One of the big ideas in the book and video is that followers of Jesus should listen more and talk less, when dealing with outsiders. Start with relationships, pay attention to their stories without feeling the need to judge or correct them, and invite them to follow Jesus through acts of service rather than through debate.

This is where I show some real bias – I have found this idea to be invaluable personally. One of the outsiders interviewed at their Seattle event is a young friend of mine, Charlie. I attended the event, along with several of Charlie’s friends. He’s someone I spent a few years with while working at the Purple Door – an agnostic, with an intensely honest curiosity about the Bible and Christianity. His research into “our” holy book has been thorough and genuine – he rattles off references to the Midianites and Jericho like a Sunday School superhero (even though he didn’t grow up anywhere near church). I learned so much from him during our dozens of conversations – probably totaling in the hundreds of hours. If you watch the video content, you’ll find some incredibly poignant statements from him – separating out the Jesus of the Bible from the USAmerican version of Christianity that has been built up in the culture.

There was a time in my life when I would have considered myself a failure for having spent so much time with a non-believer, without having gotten him to “accept Jesus as his personal Lord and Savior.” But while my love and appreciation for Charlie certainly makes me wish for him to experience Jesus in the way I have, I find myself grateful to God for having given me a friend like him, to shape me and grow me and help me understand the world I’m in. It seems that I’ve been converted through our friendship – I won’t venture to speak for Charlie as to how he’s been shaped by our conversations, but I trust it’s been good for him, too.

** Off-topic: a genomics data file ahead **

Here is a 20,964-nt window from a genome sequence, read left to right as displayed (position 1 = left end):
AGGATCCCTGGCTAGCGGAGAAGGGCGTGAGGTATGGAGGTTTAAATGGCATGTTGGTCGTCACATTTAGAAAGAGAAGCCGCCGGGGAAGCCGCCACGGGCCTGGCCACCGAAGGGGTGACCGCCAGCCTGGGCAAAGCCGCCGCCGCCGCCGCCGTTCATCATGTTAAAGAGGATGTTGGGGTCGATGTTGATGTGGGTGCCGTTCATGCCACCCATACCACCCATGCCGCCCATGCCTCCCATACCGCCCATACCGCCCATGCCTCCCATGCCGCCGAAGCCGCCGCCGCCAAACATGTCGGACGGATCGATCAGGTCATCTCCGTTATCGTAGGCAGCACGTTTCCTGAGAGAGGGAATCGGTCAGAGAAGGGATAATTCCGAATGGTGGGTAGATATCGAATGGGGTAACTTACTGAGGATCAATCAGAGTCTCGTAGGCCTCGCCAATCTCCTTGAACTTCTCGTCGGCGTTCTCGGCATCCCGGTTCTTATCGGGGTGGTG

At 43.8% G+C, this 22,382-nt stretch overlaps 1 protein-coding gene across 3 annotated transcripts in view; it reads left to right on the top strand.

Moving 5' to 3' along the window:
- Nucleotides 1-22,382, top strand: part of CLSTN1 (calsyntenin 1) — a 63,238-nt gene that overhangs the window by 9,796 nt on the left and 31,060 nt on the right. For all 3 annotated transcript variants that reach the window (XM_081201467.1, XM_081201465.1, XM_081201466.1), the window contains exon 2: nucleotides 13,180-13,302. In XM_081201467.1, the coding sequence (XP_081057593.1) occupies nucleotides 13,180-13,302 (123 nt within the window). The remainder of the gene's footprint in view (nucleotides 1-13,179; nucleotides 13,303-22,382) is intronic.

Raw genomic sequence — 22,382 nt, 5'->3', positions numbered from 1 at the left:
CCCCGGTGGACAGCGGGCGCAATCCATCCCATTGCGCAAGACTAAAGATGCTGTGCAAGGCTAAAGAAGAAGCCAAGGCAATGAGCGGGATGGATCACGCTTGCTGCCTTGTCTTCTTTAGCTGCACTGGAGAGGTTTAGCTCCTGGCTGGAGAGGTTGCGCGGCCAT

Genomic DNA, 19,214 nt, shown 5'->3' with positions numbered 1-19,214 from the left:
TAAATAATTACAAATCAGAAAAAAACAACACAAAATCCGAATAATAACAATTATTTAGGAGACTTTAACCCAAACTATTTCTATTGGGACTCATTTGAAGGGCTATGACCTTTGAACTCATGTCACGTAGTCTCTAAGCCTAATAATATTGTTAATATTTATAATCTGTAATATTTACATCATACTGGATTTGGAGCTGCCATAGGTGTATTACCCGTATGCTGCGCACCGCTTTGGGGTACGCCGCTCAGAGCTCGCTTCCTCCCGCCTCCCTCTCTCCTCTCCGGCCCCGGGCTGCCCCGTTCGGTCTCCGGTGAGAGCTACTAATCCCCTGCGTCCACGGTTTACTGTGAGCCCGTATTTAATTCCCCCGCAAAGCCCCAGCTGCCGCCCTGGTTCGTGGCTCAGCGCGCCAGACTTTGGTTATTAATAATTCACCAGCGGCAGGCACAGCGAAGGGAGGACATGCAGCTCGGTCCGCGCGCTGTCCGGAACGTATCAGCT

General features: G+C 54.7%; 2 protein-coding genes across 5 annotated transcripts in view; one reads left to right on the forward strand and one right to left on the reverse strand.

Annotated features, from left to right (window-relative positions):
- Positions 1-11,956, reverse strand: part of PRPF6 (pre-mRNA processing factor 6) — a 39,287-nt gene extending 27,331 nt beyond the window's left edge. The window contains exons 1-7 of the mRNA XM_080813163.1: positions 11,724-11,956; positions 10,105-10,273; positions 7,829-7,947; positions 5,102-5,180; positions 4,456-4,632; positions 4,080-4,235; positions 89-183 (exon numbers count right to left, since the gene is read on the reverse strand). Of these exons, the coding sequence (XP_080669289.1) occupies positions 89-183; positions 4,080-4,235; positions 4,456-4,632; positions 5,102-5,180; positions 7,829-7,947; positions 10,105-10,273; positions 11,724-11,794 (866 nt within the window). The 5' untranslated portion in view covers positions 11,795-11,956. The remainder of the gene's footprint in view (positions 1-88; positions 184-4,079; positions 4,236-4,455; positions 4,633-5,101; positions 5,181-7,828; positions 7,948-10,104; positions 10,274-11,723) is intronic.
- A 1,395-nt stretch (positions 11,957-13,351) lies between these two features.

Getting back to the review – I think this is a great resource for the many Christians who have spent so much time in the church that they have little or not contact with outsiders. The video clips could be a really helpful conversation starter for small group study, whether you are inclined to agree or disagree with what is said. For those who have traveled the emerging church highway for a while, it may be less valuable. There are some topics and opinions that are certain to make mainstream evangelicals squirm (heaven and hell, homosexuality, politics), but I believe it’s important stuff to hear and consider.

*Two things: 1. I received a complimentary copy of the book from the publisher for the purpose of review, with no expectation/promise of promotion. 2. Jim Henderson and Todd Hunter have been teachers, mentors, and friends of mine for several years, so it’s hard for me to be completely objective.